No business is 100% secure from hackers, but there are ways you can limit your company’s risk. It includes training employees on cybersecurity threats and continuously monitoring networks and systems. Many small business owners think cybercriminals only target larger corporations. It is a mistake. Cyberattacks on smaller companies are more common and costlier.
1. Lack of Training
Many small-to-midsize businesses think cyber attacks only target larger companies. However, that’s not the case. Attackers can easily use malware that encrypts data and requests a ransom.
This attack can cost a company thousands in damages and tarnish their reputation. Human error can also cause a business to fall victim to a security attack. According to a report by cybersecurity resource platform SANS, over 80% of all data breaches are caused by people.
It includes phishing scams, business email compromise scams, and password hacking. Many small businesses need advanced tech tools and cybersecurity Charlotte to protect their data and systems from cyberattacks. It can leave them vulnerable to attacks, especially if employees don’t have adequate training to recognize and avoid cyber threats.
2. Poor Network Security
Cybercriminals can access sensitive information without breaking into the company’s network by exploiting weak links in the system. These vulnerabilities range from poorly-protected wireless access points to misconfigured firewalls and unpatched operating systems.
Staff members can also create a serious security risk, whether they discuss work-related topics on social media, email an important document to the wrong person, or leave company information on their home computers. These risks are compounded when employees use personal devices for work or connect to the company network over unsecured WiFi networks.
Employees must be regularly trained to avoid common cyberattacks, such as not opening attachments in unfamiliar emails or confirming bank payment instructions with the sender. Training can also help them recognize suspicious emails like those requesting rush payments that could be part of a ransomware attack.
Many small businesses mistakenly believe their size makes them less attractive targets to hackers, but they’re wrong. These organizations often hold the same types of sensitive customer information as larger companies, and their lack of assets and cybersecurity expertise makes them a target for attack.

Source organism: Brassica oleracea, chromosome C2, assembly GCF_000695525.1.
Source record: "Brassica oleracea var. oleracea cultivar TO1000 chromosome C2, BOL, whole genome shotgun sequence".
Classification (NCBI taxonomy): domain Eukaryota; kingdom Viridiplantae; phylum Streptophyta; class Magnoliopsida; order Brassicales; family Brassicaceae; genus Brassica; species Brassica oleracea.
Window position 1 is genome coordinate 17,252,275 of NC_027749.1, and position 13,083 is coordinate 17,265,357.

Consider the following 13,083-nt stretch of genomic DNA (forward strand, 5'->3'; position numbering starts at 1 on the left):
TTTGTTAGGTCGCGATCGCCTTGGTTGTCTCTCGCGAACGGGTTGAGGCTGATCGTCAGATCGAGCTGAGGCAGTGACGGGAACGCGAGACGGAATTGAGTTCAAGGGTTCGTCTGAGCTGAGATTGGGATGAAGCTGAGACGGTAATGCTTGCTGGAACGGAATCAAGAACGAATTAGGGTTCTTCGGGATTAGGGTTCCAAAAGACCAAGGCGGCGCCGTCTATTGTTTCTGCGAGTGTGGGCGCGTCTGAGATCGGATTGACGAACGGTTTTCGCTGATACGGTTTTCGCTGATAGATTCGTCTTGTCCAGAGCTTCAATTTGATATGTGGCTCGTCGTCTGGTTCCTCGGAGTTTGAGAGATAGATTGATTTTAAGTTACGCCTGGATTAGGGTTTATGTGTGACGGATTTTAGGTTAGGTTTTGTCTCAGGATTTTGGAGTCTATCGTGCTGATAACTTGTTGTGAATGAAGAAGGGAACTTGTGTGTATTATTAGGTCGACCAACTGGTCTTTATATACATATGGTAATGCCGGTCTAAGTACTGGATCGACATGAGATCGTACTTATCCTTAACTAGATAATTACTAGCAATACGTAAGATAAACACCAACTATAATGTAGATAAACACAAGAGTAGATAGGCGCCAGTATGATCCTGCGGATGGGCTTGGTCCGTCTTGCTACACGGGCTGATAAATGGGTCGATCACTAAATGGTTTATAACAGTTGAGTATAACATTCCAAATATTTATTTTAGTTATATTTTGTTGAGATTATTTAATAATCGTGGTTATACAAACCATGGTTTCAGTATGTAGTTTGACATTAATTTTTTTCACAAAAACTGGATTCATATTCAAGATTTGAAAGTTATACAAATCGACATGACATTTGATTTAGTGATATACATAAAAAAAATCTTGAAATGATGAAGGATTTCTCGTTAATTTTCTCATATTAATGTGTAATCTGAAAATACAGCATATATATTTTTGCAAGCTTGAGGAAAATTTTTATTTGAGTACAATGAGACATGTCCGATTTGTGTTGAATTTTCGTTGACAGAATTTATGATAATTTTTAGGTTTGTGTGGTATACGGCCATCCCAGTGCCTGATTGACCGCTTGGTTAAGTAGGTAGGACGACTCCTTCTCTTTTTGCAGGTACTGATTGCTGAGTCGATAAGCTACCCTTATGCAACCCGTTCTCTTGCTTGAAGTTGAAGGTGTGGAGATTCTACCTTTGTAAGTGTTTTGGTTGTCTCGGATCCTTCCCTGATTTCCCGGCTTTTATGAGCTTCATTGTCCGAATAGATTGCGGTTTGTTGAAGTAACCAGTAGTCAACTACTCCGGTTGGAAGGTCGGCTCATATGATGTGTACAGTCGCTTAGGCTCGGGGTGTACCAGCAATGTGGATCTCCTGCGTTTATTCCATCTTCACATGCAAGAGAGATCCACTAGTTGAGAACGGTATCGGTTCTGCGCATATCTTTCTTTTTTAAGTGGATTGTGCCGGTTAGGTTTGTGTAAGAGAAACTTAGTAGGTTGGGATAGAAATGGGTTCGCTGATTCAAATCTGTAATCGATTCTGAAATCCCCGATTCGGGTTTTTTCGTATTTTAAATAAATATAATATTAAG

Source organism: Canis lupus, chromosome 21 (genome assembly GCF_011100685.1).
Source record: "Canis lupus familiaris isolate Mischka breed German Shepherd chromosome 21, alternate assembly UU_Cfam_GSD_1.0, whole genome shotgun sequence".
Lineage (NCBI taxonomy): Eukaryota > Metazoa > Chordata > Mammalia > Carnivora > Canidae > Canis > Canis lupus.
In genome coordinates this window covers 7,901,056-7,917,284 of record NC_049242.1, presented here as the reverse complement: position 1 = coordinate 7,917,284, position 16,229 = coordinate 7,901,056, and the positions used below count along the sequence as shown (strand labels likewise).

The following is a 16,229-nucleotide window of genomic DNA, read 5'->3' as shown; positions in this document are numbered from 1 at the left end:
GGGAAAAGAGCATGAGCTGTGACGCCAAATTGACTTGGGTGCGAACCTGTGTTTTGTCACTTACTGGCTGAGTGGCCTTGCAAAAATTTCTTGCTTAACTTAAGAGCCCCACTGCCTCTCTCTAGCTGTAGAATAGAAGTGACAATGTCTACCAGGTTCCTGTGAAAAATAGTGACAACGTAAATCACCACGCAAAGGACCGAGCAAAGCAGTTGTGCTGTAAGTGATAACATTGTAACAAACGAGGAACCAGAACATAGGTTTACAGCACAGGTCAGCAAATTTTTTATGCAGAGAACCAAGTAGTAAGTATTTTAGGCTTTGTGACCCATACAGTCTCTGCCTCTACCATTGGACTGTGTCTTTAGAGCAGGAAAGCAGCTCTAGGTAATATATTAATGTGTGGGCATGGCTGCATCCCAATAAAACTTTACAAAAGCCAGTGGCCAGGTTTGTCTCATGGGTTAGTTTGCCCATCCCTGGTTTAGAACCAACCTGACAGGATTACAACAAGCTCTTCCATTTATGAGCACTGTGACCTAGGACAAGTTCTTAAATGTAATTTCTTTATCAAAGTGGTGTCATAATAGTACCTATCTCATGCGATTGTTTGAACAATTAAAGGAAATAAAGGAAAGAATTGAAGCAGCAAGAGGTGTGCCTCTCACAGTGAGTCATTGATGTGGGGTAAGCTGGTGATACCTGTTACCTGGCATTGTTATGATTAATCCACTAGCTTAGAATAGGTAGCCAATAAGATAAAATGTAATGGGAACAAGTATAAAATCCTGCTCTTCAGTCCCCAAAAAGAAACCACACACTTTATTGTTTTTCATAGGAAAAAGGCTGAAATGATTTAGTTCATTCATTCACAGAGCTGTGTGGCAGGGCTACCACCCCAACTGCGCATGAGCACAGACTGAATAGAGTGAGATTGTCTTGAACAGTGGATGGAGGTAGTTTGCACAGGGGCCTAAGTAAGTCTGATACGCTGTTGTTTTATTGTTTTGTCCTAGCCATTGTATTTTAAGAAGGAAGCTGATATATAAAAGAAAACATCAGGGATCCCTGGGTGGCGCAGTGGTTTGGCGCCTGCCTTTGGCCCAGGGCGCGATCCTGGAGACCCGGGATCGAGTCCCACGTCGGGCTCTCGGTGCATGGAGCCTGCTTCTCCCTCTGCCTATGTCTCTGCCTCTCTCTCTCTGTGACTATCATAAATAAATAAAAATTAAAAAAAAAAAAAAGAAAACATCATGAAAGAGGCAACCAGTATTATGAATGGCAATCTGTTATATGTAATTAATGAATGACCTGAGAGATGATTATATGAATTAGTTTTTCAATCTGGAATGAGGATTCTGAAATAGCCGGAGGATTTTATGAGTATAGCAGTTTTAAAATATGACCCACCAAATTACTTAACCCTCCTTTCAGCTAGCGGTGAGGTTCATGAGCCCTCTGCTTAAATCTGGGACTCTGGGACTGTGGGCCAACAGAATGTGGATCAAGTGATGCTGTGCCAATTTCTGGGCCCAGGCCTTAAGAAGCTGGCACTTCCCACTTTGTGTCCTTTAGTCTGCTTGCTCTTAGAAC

3. Unauthorized Access to Data
Unauthorized access means gaining entry to data or systems without permission. Sometimes, this happens when hackers break into a system or network and steal sensitive information. Still, it can also occur when non-malicious users access or share data or resources they shouldn’t. The most common example is employees sharing or accidentally exposing confidential data via file sharing or sync-and-share apps, email, and other digital channels.
It can cause significant data breaches, especially when the files that get shared or exposed develop into more sensitive or valuable information. Multifactor authentication, requiring users to select strong passwords with letters, numbers, and special characters, training staff on password security best practices, and mandating regular updates can stop many of these incidents from happening.
Segmenting a network can also help, as this makes it more difficult for attackers to move laterally between systems. It requires robust visibility tools to tune out the noise and detect high-fidelity risk signals like off-hours or departing employee activity that conventional policy-based means struggle to flag or block.
4. Lack of Backups
One of the most common ways businesses make themselves vulnerable to attacks is by failing to back up their data. Data is incredibly valuable, and backups are crucial to protecting it.
Unfortunately, backups can be just as vulnerable to cyber-attacks as the original data files are. Hackers have been known to target backups as part of ransomware attacks, and they can also be tampered with using compromised credentials or APIs.
Employees can also cause problems with backups, whether accidentally or maliciously. For instance, they may delete a file out of frustration or to make things difficult for their former employer. Or, they could install malware that causes software corruption and destroys files or programs. To avoid these problems, ensure your business’s backups are protected and tamper-resistant. It might include using air-gapped backups physically disconnected from your network and the internet to make it more difficult for hackers to access them. You should also test and validate your backups regularly.